rience of the prisoners. Preliminary computations indicated that those who had been prisoners of war in Japan experienced an excess of mortality compared to the U.S. white male population in the period between 1945 and 1951; prisoners in Europe had a significantly lower mortality rate than U.S. white males for this period. Excited by this finding, the staff believed that record follow-up projects deserved a more important place in the committee program than they had received. As Bernard Cohen put it, "the medical records of the armed forces and the Veterans Administration provide unparalleled materials and opportunities for follow-up studies."52

Donald Mainland, a professor of medical statistics at New York University, produced a more sober evaluation of the Follow-up Agency in a report for the NRC that appeared in March 1953. He lauded the work of Gilbert Beebe and his staff. Still, he found much to criticize. In the excitement at the beginning of the program, studies had begun without sufficient planning. Few people understood that clinical competence did not imply statistical competence. The agency did not do enough small pilot studies. Instead, it undertook too many large projects, too quickly. The clinical investigators failed to appreciate the importance of statistical expertise. All in all, the relative value of the program would have been greater "if those responsible (investigators and committee members) had been better acquainted with the principles and limitations of statistical surveys." Mainland argued that if the program continued, it should do so on a diminished scale. In the meantime, the NRC might consider establishing a statistical advisory unit to serve a wide variety of purposes.53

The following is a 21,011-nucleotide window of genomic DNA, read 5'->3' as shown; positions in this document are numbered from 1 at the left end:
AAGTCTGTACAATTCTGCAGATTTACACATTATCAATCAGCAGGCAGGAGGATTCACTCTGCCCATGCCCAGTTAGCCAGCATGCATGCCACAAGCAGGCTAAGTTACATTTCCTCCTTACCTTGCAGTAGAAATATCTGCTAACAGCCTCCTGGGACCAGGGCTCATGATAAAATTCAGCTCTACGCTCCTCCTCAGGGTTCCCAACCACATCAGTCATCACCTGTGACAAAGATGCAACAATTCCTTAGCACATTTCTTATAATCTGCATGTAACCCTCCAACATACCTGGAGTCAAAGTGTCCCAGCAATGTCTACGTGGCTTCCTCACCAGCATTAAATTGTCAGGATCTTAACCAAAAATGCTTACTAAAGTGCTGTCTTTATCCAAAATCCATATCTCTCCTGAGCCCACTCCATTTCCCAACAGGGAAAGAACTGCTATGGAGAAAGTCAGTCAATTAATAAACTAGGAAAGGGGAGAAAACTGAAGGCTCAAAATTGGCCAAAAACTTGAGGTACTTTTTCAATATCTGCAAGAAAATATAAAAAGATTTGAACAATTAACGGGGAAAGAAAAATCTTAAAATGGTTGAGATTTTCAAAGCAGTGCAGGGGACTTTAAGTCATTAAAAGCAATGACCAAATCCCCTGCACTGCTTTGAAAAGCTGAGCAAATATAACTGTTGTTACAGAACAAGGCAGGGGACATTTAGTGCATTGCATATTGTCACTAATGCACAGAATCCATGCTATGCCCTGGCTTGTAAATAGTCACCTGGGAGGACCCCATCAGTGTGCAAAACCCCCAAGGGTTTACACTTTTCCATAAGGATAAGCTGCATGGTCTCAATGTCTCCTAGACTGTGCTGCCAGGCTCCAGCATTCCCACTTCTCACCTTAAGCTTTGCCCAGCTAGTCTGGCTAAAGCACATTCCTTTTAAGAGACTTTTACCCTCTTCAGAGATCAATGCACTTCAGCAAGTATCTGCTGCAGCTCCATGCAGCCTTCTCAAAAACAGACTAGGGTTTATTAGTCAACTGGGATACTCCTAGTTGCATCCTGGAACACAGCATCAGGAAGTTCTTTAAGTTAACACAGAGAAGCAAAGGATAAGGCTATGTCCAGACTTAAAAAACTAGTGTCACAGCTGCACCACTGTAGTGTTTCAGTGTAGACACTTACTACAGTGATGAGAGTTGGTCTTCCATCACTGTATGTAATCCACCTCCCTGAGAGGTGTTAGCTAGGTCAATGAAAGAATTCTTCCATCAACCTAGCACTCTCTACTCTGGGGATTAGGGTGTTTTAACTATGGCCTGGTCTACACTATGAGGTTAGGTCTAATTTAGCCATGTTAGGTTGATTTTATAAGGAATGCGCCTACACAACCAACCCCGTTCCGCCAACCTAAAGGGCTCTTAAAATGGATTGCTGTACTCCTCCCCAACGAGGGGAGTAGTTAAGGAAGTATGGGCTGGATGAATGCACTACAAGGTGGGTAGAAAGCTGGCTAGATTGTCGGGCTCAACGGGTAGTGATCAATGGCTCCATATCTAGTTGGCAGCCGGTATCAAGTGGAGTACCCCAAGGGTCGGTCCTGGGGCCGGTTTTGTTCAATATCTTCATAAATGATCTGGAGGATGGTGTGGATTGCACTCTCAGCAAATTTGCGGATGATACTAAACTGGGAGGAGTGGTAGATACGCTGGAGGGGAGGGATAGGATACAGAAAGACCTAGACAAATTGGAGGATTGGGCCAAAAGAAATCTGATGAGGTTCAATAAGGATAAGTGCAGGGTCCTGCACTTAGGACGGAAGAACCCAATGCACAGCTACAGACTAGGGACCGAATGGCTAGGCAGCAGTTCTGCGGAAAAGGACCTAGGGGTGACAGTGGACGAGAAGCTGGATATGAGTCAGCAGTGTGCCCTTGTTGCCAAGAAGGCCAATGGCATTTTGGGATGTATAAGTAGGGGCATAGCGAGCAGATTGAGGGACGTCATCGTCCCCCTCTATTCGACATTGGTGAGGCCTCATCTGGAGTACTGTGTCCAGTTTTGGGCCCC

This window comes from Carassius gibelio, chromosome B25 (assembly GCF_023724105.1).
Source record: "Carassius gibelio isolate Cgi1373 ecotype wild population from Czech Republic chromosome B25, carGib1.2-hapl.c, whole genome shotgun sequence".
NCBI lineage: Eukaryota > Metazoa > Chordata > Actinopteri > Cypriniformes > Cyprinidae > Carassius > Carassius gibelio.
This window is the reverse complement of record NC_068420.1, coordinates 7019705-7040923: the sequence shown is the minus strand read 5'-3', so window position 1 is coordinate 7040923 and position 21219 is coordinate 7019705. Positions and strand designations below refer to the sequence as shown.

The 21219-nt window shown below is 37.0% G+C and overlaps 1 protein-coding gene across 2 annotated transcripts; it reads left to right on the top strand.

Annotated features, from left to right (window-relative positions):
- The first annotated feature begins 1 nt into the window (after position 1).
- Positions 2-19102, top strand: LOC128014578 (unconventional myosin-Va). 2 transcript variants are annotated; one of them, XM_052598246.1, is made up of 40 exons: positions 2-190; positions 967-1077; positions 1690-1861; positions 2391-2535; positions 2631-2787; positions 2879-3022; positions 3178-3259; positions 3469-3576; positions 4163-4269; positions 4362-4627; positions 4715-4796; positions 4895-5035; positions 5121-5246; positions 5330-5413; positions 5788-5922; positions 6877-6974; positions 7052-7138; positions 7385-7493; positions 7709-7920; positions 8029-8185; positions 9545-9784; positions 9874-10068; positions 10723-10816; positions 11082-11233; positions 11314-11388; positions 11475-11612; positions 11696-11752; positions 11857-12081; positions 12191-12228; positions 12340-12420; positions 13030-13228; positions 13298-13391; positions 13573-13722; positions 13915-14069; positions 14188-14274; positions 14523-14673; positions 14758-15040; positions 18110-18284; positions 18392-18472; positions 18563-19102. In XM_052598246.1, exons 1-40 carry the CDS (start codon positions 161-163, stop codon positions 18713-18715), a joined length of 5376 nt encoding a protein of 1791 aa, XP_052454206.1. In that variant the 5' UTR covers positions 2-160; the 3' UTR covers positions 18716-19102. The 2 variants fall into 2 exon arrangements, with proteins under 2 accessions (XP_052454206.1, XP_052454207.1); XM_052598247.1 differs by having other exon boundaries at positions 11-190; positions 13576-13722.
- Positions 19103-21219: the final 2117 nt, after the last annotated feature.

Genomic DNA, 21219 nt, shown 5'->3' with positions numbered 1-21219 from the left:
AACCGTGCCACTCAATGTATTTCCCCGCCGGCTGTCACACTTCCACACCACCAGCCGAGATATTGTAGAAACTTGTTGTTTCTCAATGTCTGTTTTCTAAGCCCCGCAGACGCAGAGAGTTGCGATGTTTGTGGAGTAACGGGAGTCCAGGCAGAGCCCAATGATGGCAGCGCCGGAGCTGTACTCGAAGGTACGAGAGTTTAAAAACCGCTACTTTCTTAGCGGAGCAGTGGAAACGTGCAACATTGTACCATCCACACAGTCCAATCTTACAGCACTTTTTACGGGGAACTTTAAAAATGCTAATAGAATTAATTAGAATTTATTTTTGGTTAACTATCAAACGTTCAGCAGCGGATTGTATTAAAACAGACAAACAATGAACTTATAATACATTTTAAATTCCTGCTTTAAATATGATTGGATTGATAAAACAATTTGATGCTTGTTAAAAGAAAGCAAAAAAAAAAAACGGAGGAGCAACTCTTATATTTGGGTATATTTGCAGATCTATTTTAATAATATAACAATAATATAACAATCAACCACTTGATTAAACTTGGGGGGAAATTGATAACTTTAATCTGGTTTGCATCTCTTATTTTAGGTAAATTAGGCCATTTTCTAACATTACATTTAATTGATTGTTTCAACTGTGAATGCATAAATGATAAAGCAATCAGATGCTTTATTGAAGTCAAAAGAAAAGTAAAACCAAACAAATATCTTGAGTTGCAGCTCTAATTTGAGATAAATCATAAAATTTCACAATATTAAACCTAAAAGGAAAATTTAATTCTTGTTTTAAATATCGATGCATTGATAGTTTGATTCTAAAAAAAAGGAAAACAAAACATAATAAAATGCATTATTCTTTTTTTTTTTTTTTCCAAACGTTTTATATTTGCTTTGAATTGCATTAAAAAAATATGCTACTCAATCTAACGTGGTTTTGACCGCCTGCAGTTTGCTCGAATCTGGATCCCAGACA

With Mainland's report in hand, the Committee on Veterans Medical Problems discussed the future of the follow-up program in April 1953. The committee decided that applications for new follow-up studies should have an adequate experimental plan, an estimate of the "feasibility of the proposal from a statistical viewpoint," and investigators "with enthusiasm, competence, and dependability in regard to completion of the study." In other words, they proposed to interpret existing standards in a rigorous manner. The committee looked with particular skepticism on projects that involved multiple research locations. 54

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